Where Tradition Comes Alive
Islam is a religion based on a revelation from God. Despite its appropriateness for various times and places, it is a religion imbued with a deeply conservative spirit. This spirit helps to safeguard the integrity of the revelation. Muslims believe that the beloved Prophet Muhammad ﷺ conveyed the last message of God to humanity. Preserving the purity of that message poses one of the greatest challenges for the community of the faithful. Perhaps the best way to preserve that message is to implement it in one’s life. Hence, one of the central precepts of the Qur’an urges the believers to adhere closely to prophetic guidance. God mentions in that regard, Follow him [the Messenger of God] in order that you may be guided (7:158).
He also reveals, Say [O, Muhammad!], “If indeed you love God, then follow me. God will in turn love you and forgive you your sins. Surely God is most forgiving, most merciful” (3:31).
These injunctions to dutifully follow the Messenger of God ﷺ are coupled with strong exhortations against innovation in religious matters. The Prophet Muhammad ﷺ warned in that regard:
Those of you who live after me will surely witness much dissension. It is incumbent on you to adhere to my tradition and the way of my rightly-guided successors; cling tenaciously to them. And especially beware of innovated religious practices, for every innovation [in religious affairs] constitutes straying (Sunan Abi Dawud, 607; Sunan Ibn Majah, 6).
He also stated, “Whoever introduces an unfounded novel practice into our religion will have it rejected” (Sahih al-Bukhari, 469).
Preserving the Prophetic Guidance
This duality, of encouraging adherence to guidance while discouraging innovation, is buttressed by the authentic chains of transmission, which have served as the principal means of conveying religious knowledge. These chains of transmission have safeguarded both the foundational texts of Islam and scholarly writings from the earliest centuries of the religion, facilitating an intellectual stability that has prevailed in the Islamic realm. They have also helped to establish a tradition of qualified scholarship that is essential for the preservation and perpetuation of the prophetic guidance.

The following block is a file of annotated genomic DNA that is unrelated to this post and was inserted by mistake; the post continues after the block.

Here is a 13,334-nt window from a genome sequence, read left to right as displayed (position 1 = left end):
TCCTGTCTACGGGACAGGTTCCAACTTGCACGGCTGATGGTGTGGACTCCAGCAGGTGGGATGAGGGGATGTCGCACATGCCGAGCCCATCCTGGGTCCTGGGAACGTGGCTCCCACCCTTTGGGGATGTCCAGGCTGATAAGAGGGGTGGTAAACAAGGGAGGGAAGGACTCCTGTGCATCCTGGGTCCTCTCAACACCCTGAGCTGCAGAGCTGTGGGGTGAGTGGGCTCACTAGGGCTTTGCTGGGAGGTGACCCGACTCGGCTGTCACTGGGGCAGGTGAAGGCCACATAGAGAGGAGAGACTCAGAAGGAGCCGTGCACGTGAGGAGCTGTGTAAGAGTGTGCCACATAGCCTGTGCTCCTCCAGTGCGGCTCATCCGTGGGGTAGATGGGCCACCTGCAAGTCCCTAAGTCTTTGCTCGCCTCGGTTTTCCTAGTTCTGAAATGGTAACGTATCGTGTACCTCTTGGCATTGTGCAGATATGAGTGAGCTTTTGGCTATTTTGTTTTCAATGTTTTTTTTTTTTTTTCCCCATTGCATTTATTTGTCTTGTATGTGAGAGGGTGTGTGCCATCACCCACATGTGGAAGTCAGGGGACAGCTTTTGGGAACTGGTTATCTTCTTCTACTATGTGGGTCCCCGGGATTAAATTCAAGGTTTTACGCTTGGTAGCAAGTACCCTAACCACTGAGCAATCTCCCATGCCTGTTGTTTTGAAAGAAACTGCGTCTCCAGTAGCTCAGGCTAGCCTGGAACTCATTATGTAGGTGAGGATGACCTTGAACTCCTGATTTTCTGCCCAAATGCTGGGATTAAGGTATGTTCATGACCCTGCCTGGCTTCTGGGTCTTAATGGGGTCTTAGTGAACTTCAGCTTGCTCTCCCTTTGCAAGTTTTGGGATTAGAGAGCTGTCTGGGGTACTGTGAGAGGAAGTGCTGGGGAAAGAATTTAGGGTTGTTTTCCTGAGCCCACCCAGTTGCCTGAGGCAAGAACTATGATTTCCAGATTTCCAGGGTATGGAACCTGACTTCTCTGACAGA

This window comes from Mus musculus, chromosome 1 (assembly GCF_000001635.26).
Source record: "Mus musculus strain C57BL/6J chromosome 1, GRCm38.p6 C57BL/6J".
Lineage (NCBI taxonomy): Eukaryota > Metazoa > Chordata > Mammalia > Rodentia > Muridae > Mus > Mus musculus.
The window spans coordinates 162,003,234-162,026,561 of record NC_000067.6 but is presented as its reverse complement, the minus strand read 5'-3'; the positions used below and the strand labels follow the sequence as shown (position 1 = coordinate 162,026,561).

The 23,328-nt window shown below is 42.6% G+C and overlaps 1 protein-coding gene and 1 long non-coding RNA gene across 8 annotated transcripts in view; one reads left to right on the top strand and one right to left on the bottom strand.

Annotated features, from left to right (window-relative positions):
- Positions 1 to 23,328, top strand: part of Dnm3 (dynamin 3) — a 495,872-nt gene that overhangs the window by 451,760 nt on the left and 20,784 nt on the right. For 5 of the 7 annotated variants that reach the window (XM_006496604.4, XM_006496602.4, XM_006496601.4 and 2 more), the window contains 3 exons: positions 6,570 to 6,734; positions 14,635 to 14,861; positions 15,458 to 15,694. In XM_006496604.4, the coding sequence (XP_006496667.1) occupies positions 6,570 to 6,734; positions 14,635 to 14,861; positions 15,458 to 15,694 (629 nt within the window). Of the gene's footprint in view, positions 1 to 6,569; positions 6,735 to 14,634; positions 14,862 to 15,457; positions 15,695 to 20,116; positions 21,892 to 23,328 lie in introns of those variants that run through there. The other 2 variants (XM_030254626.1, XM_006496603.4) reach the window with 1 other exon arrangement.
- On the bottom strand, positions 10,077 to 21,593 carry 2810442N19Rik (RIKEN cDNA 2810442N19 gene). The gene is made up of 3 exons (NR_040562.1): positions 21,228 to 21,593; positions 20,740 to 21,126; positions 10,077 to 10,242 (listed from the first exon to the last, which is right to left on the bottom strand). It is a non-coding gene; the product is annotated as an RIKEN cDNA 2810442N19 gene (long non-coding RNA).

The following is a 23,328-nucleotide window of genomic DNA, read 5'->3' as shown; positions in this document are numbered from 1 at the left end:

Herein lies one of the distinctive features of Islam: each generation of scholars received knowledge from those preceding them, establishing verifiable chains of transmission extending back to the source of the knowledge they related. Abu Ali al-Jayyani (d. 498/1105) said, “God has distinguished this community with three things: Verifiable chains of narration; meticulous documentation of lineages; and desinential inflection in our language” (Siraj al-Din, Sharh al-manzumah al-bayquniyyah, 153). Abd Allah b. al-Mubarak (d. 181/797), one of the greatest scholars of the second century AH (eighth century CE), said, “Verifiable chains of transmission are an integral part of this religion. Were it not for those chains, anyone could have said anything he wished [and attributed it to Islam]” (Sahih Muslim, 51).
The primacy of chains of transmission places central importance on the human element in relating proper Islamic knowledge. And this knowledge is as much of the head as of the heart. In the Islamic tradition, conveying knowledge does not involve the mere transfer of information from the lines of books or the screens of computers to the student. It also involves human hearts connecting with one another, and the transfer of states of being. A sincere student benefits most from a teacher who is an active practitioner of the knowledge he or she conveys. Hence, the chains of transmission have always involved both the outward transferral of information from the teacher to the student and the inner transferral of the secrets of a teacher’s state. The importance of the inner transferal cannot be overemphasized; it results in a successful student implementing the teacher’s knowledge with etiquette, mercy, and nuanced understanding.
“Knowledge,” as many of the scholars say, “is to be found in the hearts of humans, not in the lines of books.”
“[Zaytuna] is far and away the single most influential institution that's shaping American Muslim thought. On the one hand they speak so much about being American. On the other hand, they have also plugged these American Muslim students into the global Muslim curriculum, that has all the rigor of traditional Islamic scholarship.”
Dr. Omid Safi
Professor, University of North Carolina